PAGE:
Each patient's chart was reviewed for surgery. Since a percutaneous Achilles tenotomy is part of the nonoperative program of care, this procedure was not considered for surgery. Surgery other than an Achilles tenotomy (ie, posterior release, posterior medial release, anterior tibialis tendon transfer, plantar release, and/or lateral column shortening) was categorized as “surgery.”
Means and standard deviations were used to describe all the scored variables. A Mann-Whitney test was used to compare scored variables between groups. A χ2 test was used to compare categorical variables. A Spearman correlation was used to assess the associations between variables. An α level of <0.05 was used for statistical significance. For children with bilateral clubfeet, the foot with the more severe Dimeglio scale score was used for statistical analysis.
Children averaged 5.1 (0.3) years of age when the PDMS-2 was administered. There were no significant differences between the Ponseti method and the French functional physical therapy method for any of the Peabody domains (P = .564, Stationary score - .946, Object Manipulation score). Therefore, both non-operative treatment methods were combined into one non-operative treatment category. The average Dimeglio scale score was 13.0 ± 2.8. In children who required surgery, the average time from surgery until PDMS-2 testing was 24 ± 13 months. There was no association between Peabody scores and time from surgery (P = .334, Locomotion score = .899, Stationary score).
The average GMQ score for all children with clubfeet was 99, compared to age-matched normative scores. Children had “average” GMQ percentile scores in all subgroups studied, ranging from 44.5% to 48.4% (Table). Children with clubfeet also had “average” subtest standard scores overall (Stationary, Locomotion, and Object Manipulation) compared with age-matched normative scores (Table).
Developmental Motor Scales, 2nd Edition, Test Means (Standard Deviations)
||Dimeglio ≤13 n = 68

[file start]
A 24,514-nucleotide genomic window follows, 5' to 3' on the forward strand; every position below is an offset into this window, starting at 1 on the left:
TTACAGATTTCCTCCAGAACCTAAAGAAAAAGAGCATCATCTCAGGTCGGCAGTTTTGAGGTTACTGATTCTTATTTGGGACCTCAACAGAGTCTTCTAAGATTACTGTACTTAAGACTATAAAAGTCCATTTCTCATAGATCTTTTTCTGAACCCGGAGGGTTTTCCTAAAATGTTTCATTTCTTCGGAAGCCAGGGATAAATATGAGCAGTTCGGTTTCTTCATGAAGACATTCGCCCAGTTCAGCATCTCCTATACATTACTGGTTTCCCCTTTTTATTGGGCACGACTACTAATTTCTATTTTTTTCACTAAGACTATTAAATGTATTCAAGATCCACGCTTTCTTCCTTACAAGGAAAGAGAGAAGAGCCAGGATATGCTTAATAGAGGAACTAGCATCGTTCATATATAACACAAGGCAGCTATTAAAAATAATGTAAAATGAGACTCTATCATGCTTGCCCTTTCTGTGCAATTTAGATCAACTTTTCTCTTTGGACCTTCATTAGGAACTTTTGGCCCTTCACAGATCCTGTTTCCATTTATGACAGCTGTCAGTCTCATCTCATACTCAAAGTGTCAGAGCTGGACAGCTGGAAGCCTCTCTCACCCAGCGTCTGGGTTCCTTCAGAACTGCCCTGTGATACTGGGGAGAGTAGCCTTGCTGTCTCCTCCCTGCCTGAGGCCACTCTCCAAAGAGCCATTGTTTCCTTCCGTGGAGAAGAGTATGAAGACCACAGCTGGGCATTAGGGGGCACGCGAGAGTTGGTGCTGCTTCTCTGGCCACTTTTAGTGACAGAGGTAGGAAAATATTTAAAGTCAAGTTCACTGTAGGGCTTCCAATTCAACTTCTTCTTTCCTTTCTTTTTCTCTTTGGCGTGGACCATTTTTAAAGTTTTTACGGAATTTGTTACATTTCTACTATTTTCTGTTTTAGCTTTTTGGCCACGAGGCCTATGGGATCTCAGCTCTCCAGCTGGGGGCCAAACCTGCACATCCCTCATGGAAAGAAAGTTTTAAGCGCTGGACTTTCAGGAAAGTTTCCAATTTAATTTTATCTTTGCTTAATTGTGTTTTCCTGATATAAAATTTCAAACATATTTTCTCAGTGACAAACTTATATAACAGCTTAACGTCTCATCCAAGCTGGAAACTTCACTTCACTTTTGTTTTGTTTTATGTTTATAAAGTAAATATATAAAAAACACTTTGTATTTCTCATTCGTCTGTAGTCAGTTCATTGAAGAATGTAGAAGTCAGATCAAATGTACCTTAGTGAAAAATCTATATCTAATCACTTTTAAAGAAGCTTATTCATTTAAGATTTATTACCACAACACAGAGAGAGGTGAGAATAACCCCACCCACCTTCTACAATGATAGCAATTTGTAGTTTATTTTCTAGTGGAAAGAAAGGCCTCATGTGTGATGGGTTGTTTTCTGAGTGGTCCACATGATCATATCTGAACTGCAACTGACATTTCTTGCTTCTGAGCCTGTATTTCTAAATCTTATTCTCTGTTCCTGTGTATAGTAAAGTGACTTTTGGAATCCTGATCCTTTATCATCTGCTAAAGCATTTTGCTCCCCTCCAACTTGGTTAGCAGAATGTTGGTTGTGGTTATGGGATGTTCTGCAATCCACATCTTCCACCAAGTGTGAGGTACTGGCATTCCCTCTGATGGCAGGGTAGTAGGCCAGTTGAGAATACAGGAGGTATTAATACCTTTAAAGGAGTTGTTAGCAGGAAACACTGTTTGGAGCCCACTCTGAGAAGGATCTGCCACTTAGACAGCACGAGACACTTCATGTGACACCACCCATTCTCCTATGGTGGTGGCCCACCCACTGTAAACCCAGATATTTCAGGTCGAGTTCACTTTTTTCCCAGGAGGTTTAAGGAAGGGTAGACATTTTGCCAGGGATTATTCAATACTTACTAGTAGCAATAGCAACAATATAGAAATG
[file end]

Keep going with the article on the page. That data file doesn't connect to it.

||Dimeglio >13 n = 55
||Unilateral n = 62
||Bilateral n = 66
||No Surgery n = 83
||Surgery n = 45
Abbreviations: GMQ, Gross Motor Quotient; Obj Manip, Object Manipulation; PDMS-2, Peabody Developmental Motor Scales, 2nd Edition.
Children with more severe clubfeet (Dimeglio scores >13) required surgery significantly more than children with less severe scores (P = .001). However, there were no significant differences in Peabody scores between the more severe and less severe groups for the subtest standard scores or GMQ scores (P = .094, Object Manipulation score = .699, Stationary score; Table). The more severe and less severe groups scored “average” on all subtest standard scores and GMQ scores.
Children with bilateral clubfeet were not significantly different on the PDMS-2 compared with children with unilateral clubfeet (P = .098, Object Manipulation score = 0.792, Locomotion score; Table). Children in both the bilateral and unilateral groups scored “average” on all subtest standard scores and GMQ scores. Children with more severe bilateral clubfeet required surgery significantly more than children with less severe bilateral clubfeet (P = .010). Children with more severe unilateral clubfoot also required surgery significantly more than children with less severe unilateral clubfoot (P = .035).
Forty-five children required surgery (35%), and 83 children did not require surgery. Children who required surgery did not score significantly different from children who had no surgery (P = .234, Locomotion score = 0.819, Stationary score; Table). Children in both the surgical and nonsurgical groups scored “average” on all subtest standard scores and GMQ scores. There was a trend for lower scores in children who required surgery, but this trend did not reach statistical significance (P = .234, Locomotion score = .819, Stationary score; Table). The GMQ percent scores for children who did not require surgery had a range of 13% to 90% of standardized scores, and the GMQ percent scores for children who required surgery had a range of 5% to 84% of standardized scores. When categorizing the GMQ scores in the surgical and nonsurgical groups, no significant differences were found between the categorical scores (P = .231, the Figure). Two of the 45 children who required surgery (4%) scored in the poor category. None of the 84 children not requiring surgery had poor scores (the Figure). No children in either surgical or nonsurgical groups scored “very superior,” “superior,” or “very poor.”
Clubfoot does not significantly impair gross motor development regardless of the initial severity, unilateral versus bilateral involvement, or surgery. Children scored “average” on Peabody standard subtest scores and GMQ scores. This information provides parents with prognostic information for expected gross motor abilities at school age. Physical therapists who perform the PDMS-2 on children with clubfeet can anticipate what to expect for this specific population.